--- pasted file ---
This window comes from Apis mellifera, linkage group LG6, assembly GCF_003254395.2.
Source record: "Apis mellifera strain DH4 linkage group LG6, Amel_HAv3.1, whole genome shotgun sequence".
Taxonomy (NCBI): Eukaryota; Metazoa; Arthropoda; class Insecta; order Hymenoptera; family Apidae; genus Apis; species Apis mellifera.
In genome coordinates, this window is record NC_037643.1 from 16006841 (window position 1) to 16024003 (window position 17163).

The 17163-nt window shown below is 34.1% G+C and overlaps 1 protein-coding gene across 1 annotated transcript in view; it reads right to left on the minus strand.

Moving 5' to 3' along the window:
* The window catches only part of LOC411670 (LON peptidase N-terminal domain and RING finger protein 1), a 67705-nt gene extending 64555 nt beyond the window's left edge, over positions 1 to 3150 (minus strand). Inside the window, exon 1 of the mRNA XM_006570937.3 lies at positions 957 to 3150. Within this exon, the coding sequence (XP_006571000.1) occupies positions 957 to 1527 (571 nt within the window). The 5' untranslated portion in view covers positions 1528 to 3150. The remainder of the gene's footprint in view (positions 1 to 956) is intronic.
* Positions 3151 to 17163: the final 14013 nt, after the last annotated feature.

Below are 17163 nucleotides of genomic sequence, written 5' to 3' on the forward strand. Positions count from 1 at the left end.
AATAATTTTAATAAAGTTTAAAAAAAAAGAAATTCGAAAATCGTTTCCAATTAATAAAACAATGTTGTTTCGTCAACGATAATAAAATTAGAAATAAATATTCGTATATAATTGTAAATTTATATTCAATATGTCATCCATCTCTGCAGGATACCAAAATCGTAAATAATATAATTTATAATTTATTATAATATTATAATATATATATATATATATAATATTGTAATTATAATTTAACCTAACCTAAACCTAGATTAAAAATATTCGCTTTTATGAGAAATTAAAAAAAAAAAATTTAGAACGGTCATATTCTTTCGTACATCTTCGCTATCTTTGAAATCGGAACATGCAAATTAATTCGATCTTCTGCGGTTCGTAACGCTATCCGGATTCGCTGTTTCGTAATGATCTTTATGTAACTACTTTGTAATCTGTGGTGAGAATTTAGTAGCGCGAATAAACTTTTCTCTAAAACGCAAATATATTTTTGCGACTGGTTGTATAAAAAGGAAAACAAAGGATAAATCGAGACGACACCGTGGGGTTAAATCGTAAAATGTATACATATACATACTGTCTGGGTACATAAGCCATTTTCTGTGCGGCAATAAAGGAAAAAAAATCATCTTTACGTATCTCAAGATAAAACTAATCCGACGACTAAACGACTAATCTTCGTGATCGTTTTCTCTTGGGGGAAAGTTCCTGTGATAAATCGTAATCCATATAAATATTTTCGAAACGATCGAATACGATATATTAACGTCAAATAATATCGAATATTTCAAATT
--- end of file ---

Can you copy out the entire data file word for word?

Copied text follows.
This window comes from Apis mellifera, linkage group LG6, assembly GCF_003254395.2.
Source record: "Apis mellifera strain DH4 linkage group LG6, Amel_HAv3.1, whole genome shotgun sequence".
Taxonomy (NCBI): Eukaryota; Metazoa; Arthropoda; class Insecta; order Hymenoptera; family Apidae; genus Apis; species Apis mellifera.
In genome coordinates, this window is record NC_037643.1 from 16006841 (window position 1) to 16024003 (window position 17163).

The 17163-nt window shown below is 34.1% G+C and overlaps 1 protein-coding gene across 1 annotated transcript in view; it reads right to left on the minus strand.

Moving 5' to 3' along the window:
* The window catches only part of LOC411670 (LON peptidase N-terminal domain and RING finger protein 1), a 67705-nt gene extending 64555 nt beyond the window's left edge, over positions 1 to 3150 (minus strand). Inside the window, exon 1 of the mRNA XM_006570937.3 lies at positions 957 to 3150. Within this exon, the coding sequence (XP_006571000.1) occupies positions 957 to 1527 (571 nt within the window). The 5' untranslated portion in view covers positions 1528 to 3150. The remainder of the gene's footprint in view (positions 1 to 956) is intronic.
* Positions 3151 to 17163: the final 14013 nt, after the last annotated feature.

Below are 17163 nucleotides of genomic sequence, written 5' to 3' on the forward strand. Positions count from 1 at the left end.
AATAATTTTAATAAAGTTTAAAAAAAAAGAAATTCGAAAATCGTTTCCAATTAATAAAACAATGTTGTTTCGTCAACGATAATAAAATTAGAAATAAATATTCGTATATAATTGTAAATTTATATTCAATATGTCATCCATCTCTGCAGGATACCAAAATCGTAAATAATATAATTTATAATTTATTATAATATTATAATATATATATATATATATAATATTGTAATTATAATTTAACCTAACCTAAACCTAGATTAAAAATATTCGCTTTTATGAGAAATTAAAAAAAAAAAATTTAGAACGGTCATATTCTTTCGTACATCTTCGCTATCTTTGAAATCGGAACATGCAAATTAATTCGATCTTCTGCGGTTCGTAACGCTATCCGGATTCGCTGTTTCGTAATGATCTTTATGTAACTACTTTGTAATCTGTGGTGAGAATTTAGTAGCGCGAATAAACTTTTCTCTAAAACGCAAATATATTTTTGCGACTGGTTGTATAAAAAGGAAAACAAAGGATAAATCGAGACGACACCGTGGGGTTAAATCGTAAAATGTATACATATACATACTGTCTGGGTACATAAGCCATTTTCTGTGCGGCAATAAAGGAAAAAAAATCATCTTTACGTATCTCAAGATAAAACTAATCCGACGACTAAACGACTAATCTTCGTGATCGTTTTCTCTTGGGGGAAAGTTCCTGTGATAAATCGTAATCCATATAAATATTTTCGAAACGATCGAATACGATATATTAACGTCAAATAATATCGAATATTTCAAATT